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Tencent

Tencent stock slides to fresh one-year low as investors’ sentiment takes a battering

Tencent has lost US$190 billion of its market value within eight months, more than the entire market cap of Netflix, and twice that of Goldman Sachs

PUBLISHED : Thursday, 06 September, 2018, 1:55pm
UPDATED : Thursday, 06 September, 2018, 6:05pm

Shares in internet giant Tencent Holdings slipped further on Thursday, sinking to their lowest level in a year as already weak investor sentiment was battered by a flurry of negative news.

Concerns included reports that the authorities may impose a lofty tax on online video games as part of a tightening of regulations in the gaming industry, while funds are flowing out of Hong Kong at a rapid pace amid a crisis engulfing emerging markets.

On top of that, analysts said investors’ nerves may have been frazzled by an abrupt plunge in the shares of JD.com, a major e-commerce ally in which Tencent holds the largest stake, after the arrest of its CEO on suspicion of rape. The possibility of charges being brought against Richard Liu Qiangdong after his arrest in the US last Friday - even though he was released - has caused reputational damage to both Liu and the company.

JD shares fall most on record as market waits to see if prosecutors will bring rape charges against founder Liu

Tencent’s stock has fallen by a third since its peak on January 23, wiping out around HK$1.5 trillion (US$190 billion) of market value within eight months. That’s more than the entire market capitalisation of Netflix, and equivalent to two Goldman Sachs.

In the past month alone, Tencent has shed 15 per cent, after Chinese regulators all but stopped approving new online video games and proposed tighter oversight to address what they see as an epidemic of gaming addiction among the country’s youth. As China’s largest video games company, Tencent derives 41 per cent of its total revenue from the business.

On Thursday, its share price fell to as low as HK$312.00, down 4 per cent from the previous session, after the Southern Metropolis Daily quoted anonymous sources as saying the government is mulling a special tax of as much as 35 per cent on each game, as well as a quota on the number of games released. It closed down 3.1 per cent at HK$314.60.

Arrest details revealed: JD.com boss Liu was accused of first-degree rape, say US police, as charges are considered

The Hang Seng Index dropped 1 per cent on Thursday to 26,974.82, following a 2.6 per cent fall on Wednesday, as concerns mounted about a new round of US tariffs that could hit US$200 billion of Chinese goods after the public comment period ends on September 6 in the US.

Hong Kong’s currency and equities have been weak in the past few months, as capital outflows accelerated in many emerging markets amid expectations of US interest rate increases and fears of a fully-fledged trade war between the US and China. On Wednesday, the Indian rupee dropped to a record low against the US dollar, while Indonesia’s currency hit the worst level in two decades.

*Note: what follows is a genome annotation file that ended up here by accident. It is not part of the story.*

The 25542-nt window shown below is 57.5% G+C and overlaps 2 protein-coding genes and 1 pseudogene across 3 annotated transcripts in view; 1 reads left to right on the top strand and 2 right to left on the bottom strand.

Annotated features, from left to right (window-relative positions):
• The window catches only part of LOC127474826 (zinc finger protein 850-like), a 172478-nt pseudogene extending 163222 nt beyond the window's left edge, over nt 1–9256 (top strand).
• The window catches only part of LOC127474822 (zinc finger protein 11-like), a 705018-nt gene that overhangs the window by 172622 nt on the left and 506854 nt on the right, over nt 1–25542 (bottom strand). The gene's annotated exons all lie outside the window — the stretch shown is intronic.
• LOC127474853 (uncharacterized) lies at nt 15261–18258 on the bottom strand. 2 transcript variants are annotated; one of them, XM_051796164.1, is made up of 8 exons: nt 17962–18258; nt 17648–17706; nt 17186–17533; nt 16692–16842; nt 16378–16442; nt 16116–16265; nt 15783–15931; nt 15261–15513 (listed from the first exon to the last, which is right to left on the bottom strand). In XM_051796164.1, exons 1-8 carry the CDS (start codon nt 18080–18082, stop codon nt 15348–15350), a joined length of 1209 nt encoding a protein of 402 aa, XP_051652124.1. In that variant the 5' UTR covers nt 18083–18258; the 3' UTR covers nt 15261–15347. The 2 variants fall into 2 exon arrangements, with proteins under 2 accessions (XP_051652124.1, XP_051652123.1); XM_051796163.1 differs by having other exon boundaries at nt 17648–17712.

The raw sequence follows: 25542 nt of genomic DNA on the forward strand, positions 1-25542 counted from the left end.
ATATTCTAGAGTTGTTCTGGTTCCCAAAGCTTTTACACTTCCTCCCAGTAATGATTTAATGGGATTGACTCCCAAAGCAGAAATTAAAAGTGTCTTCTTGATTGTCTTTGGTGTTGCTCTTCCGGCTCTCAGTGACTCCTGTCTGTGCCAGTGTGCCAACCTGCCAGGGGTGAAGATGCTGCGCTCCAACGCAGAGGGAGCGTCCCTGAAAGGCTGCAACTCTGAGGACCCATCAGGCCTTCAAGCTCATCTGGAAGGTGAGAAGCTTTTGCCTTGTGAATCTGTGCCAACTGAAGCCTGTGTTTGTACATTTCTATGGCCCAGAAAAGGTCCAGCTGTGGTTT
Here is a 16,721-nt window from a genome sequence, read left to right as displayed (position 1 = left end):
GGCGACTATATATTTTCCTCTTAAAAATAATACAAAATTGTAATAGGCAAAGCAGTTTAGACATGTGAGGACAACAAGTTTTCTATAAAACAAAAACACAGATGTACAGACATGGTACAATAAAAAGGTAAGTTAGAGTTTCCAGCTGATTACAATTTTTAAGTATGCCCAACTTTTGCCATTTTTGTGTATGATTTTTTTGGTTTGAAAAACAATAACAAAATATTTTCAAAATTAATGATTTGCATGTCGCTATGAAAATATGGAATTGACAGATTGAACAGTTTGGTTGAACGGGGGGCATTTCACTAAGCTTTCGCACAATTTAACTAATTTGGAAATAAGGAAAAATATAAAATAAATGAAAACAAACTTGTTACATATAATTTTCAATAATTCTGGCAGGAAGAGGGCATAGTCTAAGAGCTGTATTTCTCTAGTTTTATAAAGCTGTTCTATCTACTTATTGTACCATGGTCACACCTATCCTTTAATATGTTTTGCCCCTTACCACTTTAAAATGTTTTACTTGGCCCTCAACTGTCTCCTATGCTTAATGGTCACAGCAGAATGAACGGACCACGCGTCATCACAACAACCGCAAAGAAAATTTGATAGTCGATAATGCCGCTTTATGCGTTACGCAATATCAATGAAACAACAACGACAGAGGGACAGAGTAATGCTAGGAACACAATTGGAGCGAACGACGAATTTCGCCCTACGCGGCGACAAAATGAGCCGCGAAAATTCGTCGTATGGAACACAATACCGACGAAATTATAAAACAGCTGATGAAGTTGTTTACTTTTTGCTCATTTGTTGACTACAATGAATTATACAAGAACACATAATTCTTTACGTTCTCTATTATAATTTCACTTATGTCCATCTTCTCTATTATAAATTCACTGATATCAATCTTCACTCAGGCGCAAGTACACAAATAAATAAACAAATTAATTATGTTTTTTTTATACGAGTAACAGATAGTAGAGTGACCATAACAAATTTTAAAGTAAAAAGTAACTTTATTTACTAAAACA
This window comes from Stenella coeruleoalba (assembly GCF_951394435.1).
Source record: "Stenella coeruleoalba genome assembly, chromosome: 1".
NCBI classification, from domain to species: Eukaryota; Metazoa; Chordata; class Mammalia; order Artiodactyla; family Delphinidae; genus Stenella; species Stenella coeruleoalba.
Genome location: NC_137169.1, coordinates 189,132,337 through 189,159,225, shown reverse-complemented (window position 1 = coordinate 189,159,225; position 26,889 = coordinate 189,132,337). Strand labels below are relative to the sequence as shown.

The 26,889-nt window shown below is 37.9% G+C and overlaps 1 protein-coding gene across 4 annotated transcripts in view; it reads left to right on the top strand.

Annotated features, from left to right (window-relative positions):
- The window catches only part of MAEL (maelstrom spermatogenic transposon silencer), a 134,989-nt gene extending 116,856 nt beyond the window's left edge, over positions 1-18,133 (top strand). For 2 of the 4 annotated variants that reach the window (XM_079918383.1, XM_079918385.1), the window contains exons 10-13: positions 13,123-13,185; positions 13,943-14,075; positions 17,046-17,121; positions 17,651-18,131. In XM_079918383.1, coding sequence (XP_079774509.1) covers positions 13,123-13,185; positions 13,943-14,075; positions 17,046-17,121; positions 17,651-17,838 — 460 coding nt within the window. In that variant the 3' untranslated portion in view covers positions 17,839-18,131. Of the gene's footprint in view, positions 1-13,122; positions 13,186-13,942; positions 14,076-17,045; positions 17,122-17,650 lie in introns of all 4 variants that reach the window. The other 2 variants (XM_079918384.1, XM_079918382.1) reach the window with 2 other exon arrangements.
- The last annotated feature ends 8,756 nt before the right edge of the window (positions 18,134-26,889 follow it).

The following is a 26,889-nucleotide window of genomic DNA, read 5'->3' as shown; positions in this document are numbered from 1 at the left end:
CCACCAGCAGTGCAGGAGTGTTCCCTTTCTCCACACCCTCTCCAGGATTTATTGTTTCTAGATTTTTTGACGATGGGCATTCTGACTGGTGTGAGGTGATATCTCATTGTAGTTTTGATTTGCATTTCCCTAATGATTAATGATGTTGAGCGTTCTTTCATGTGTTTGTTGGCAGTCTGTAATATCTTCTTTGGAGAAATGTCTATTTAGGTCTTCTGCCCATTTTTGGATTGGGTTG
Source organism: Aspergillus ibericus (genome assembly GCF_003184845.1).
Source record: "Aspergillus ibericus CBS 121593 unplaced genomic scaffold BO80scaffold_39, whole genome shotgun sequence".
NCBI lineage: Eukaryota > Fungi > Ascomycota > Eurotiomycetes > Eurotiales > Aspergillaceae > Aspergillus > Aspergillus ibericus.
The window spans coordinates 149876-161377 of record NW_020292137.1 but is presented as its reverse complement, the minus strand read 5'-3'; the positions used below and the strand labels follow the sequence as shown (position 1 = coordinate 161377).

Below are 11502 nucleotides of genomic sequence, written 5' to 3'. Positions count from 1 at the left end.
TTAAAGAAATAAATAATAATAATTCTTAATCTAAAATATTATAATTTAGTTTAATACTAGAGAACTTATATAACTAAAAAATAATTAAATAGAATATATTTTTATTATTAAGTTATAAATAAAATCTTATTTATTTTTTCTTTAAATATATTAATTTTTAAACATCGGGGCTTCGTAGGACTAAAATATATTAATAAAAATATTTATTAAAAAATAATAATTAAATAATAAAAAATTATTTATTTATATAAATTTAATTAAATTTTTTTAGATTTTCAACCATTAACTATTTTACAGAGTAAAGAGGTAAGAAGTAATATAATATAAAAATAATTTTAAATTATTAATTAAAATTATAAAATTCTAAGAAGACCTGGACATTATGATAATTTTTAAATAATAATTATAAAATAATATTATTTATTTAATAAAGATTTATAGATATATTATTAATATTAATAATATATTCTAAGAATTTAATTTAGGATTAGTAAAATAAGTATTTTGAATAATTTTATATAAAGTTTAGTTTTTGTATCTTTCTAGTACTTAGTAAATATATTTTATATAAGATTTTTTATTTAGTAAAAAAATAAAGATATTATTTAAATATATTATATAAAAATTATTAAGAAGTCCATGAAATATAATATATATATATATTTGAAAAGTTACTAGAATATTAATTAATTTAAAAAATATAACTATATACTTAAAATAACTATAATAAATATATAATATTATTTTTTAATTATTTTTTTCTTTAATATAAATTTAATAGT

“Tencent is one of the most heavily weighted stocks on the Hong Kong market. As funds sell off Hong Kong equities, it inevitably bears the brunt,” said Ben Kwong Man-bun, director of KGI Asia.

The company itself is also faced with weaker fundamentals as investors worry about impact of tighter regulations on the growth outlook and the stock’s already high valuations, he added.

On Thursday, Morgan Stanley issued a report and further cut its 12-month target price for Tencent to HK$420, mainly because of uncertainties surrounding the gaming business amid the regulatory headwinds. It is the second cut by the bank in less than a month.

China International Capital also said in a report on Thursday that Tencent’s stock would remain volatile in the short term, amid worries over its outlook as the gaming sector faces tighter scrutiny by regulators. The Chinese investment bank expected Tencent’s revenues from personal computer games to decrease 6 per cent year-on-year in the third quarter.

Possibly adding to the regulatory woes, JD.com, China’s second largest e-commerce firm and a long-time ally of Tencent, has suffered a sell-off in the US in the past two days after its founder and chief executive officer, Richard Liu Qiangdong, was arrested in the US on suspicion of rape at the end of last week.

“Investor confidence is a little fragile [about Tencent]. The fear may be intensified when they hear more negative news that could dent its outlook,” Kwong added.

Tencent formed a strategic partnership with JD in 2014, aiming to take on Alibaba in e-commerce. It is now JD’s largest shareholder, with an 18 per cent stake. The two companies have teamed up to buy stakes in retail chains and to empower retailers by providing technical support, a strategy Tencent calls “smart retail”, similar to Alibaba’s “New Retail” push to invest in traditional retail outlets and chains.

JD.com sank 6 per cent on Tuesday when the US market reopened after the Labour Day holiday and plunged by another 11 per cent on Wednesday. Local police in Minnesota said the investigation remained active following Liu’s release, while several US law firms said they are planning class-action lawsuits on behalf of JD’s shareholders as the company may have misled investors by disclosing false information about Liu’s case.

Tencent has seen its investment in JD.com shrink by US$1.3 billion within two days because of the latter’s stock rout.

Last month, at least 16 investment banks including Goldman Sachs, JP Morgan and Credit Suisse reduced their target prices for Tencent, after the company reported its first quarterly profit decline in 13 years, as its gaming business was affected by regulatory uncertainties. Bank of China International made the biggest cut, reducing its target price by 17 per cent to HK$390.

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